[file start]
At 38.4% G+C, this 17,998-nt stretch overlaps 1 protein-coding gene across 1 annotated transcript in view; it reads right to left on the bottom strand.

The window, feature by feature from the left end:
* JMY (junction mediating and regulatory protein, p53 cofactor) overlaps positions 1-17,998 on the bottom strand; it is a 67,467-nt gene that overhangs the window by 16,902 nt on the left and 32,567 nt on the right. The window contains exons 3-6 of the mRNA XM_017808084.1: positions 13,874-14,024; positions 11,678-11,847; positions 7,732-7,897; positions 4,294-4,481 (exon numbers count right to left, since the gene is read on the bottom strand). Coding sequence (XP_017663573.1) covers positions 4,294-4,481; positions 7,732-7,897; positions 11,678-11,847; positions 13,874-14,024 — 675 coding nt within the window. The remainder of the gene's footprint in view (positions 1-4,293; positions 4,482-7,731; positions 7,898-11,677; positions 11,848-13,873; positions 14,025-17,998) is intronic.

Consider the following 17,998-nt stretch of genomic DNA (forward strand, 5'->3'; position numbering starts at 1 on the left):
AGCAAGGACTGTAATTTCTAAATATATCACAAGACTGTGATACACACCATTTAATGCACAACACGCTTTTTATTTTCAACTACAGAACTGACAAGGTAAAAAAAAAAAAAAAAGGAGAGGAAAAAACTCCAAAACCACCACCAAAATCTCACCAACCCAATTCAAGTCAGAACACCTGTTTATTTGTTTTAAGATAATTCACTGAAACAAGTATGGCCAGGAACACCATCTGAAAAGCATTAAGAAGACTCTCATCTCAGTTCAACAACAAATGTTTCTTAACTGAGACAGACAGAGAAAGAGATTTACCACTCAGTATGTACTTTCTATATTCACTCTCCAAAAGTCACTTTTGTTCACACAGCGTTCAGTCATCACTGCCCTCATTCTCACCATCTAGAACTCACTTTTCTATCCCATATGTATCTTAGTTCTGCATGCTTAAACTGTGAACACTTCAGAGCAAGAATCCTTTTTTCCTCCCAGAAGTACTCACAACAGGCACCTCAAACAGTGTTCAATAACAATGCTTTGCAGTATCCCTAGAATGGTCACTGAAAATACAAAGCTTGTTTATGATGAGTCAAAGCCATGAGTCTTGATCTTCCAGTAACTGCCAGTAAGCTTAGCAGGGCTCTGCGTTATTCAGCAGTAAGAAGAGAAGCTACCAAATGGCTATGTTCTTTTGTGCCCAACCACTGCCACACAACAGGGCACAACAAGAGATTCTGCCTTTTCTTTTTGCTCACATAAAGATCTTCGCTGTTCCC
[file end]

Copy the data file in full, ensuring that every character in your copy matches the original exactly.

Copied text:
At 38.4% G+C, this 17,998-nt stretch overlaps 1 protein-coding gene across 1 annotated transcript in view; it reads right to left on the bottom strand.

The window, feature by feature from the left end:
* JMY (junction mediating and regulatory protein, p53 cofactor) overlaps positions 1-17,998 on the bottom strand; it is a 67,467-nt gene that overhangs the window by 16,902 nt on the left and 32,567 nt on the right. The window contains exons 3-6 of the mRNA XM_017808084.1: positions 13,874-14,024; positions 11,678-11,847; positions 7,732-7,897; positions 4,294-4,481 (exon numbers count right to left, since the gene is read on the bottom strand). Coding sequence (XP_017663573.1) covers positions 4,294-4,481; positions 7,732-7,897; positions 11,678-11,847; positions 13,874-14,024 — 675 coding nt within the window. The remainder of the gene's footprint in view (positions 1-4,293; positions 4,482-7,731; positions 7,898-11,677; positions 11,848-13,873; positions 14,025-17,998) is intronic.

Consider the following 17,998-nt stretch of genomic DNA (forward strand, 5'->3'; position numbering starts at 1 on the left):
AGCAAGGACTGTAATTTCTAAATATATCACAAGACTGTGATACACACCATTTAATGCACAACACGCTTTTTATTTTCAACTACAGAACTGACAAGGTAAAAAAAAAAAAAAAAGGAGAGGAAAAAACTCCAAAACCACCACCAAAATCTCACCAACCCAATTCAAGTCAGAACACCTGTTTATTTGTTTTAAGATAATTCACTGAAACAAGTATGGCCAGGAACACCATCTGAAAAGCATTAAGAAGACTCTCATCTCAGTTCAACAACAAATGTTTCTTAACTGAGACAGACAGAGAAAGAGATTTACCACTCAGTATGTACTTTCTATATTCACTCTCCAAAAGTCACTTTTGTTCACACAGCGTTCAGTCATCACTGCCCTCATTCTCACCATCTAGAACTCACTTTTCTATCCCATATGTATCTTAGTTCTGCATGCTTAAACTGTGAACACTTCAGAGCAAGAATCCTTTTTTCCTCCCAGAAGTACTCACAACAGGCACCTCAAACAGTGTTCAATAACAATGCTTTGCAGTATCCCTAGAATGGTCACTGAAAATACAAAGCTTGTTTATGATGAGTCAAAGCCATGAGTCTTGATCTTCCAGTAACTGCCAGTAAGCTTAGCAGGGCTCTGCGTTATTCAGCAGTAAGAAGAGAAGCTACCAAATGGCTATGTTCTTTTGTGCCCAACCACTGCCACACAACAGGGCACAACAAGAGATTCTGCCTTTTCTTTTTGCTCACATAAAGATCTTCGCTGTTCCC